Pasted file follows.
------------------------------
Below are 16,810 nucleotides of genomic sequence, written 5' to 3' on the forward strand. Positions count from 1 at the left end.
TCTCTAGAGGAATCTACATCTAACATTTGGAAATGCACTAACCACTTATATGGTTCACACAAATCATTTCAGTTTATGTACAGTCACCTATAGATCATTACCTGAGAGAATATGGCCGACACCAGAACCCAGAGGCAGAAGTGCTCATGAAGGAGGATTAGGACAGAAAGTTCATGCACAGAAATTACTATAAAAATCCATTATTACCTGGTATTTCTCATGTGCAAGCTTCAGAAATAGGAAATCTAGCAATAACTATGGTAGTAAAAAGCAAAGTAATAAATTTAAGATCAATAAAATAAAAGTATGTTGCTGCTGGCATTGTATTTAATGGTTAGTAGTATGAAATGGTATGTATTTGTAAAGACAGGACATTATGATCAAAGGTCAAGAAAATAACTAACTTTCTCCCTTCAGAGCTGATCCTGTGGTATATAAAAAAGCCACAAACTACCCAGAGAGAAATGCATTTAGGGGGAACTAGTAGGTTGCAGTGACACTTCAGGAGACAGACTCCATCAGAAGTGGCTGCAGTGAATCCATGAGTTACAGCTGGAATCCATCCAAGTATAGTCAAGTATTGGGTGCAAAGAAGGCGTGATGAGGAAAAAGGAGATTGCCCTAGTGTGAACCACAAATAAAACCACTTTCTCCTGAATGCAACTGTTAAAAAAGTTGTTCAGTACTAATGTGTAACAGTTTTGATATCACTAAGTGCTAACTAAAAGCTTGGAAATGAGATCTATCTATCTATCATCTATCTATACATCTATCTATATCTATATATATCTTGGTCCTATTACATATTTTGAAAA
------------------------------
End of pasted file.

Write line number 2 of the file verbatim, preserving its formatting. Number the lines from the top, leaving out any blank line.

TCTCTAGAGGAATCTACATCTAACATTTGGAAATGCACTAACCACTTATATGGTTCACACAAATCATTTCAGTTTATGTACAGTCACCTATAGATCATTACCTGAGAGAATATGGCCGACACCAGAACCCAGAGGCAGAAGTGCTCATGAAGGAGGATTAGGACAGAAAGTTCATGCACAGAAATTACTATAAAAATCCATTATTACCTGGTATTTCTCATGTGCAAGCTTCAGAAATAGGAAATCTAGCAATAACTATGGTAGTAAAAAGCAAAGTAATAAATTTAAGATCAATAAAATAAAAGTATGTTGCTGCTGGCATTGTATTTAATGGTTAGTAGTATGAAATGGTATGTATTTGTAAAGACAGGACATTATGATCAAAGGTCAAGAAAATAACTAACTTTCTCCCTTCAGAGCTGATCCTGTGGTATATAAAAAAGCCACAAACTACCCAGAGAGAAATGCATTTAGGGGGAACTAGTAGGTTGCAGTGACACTTCAGGAGACAGACTCCATCAGAAGTGGCTGCAGTGAATCCATGAGTTACAGCTGGAATCCATCCAAGTATAGTCAAGTATTGGGTGCAAAGAAGGCGTGATGAGGAAAAAGGAGATTGCCCTAGTGTGAACCACAAATAAAACCACTTTCTCCTGAATGCAACTGTTAAAAAAGTTGTTCAGTACTAATGTGTAACAGTTTTGATATCACTAAGTGCTAACTAAAAGCTTGGAAATGAGATCTATCTATCTATCATCTATCTATACATCTATCTATATCTATATATATCTTGGTCCTATTACATATTTTGAAAA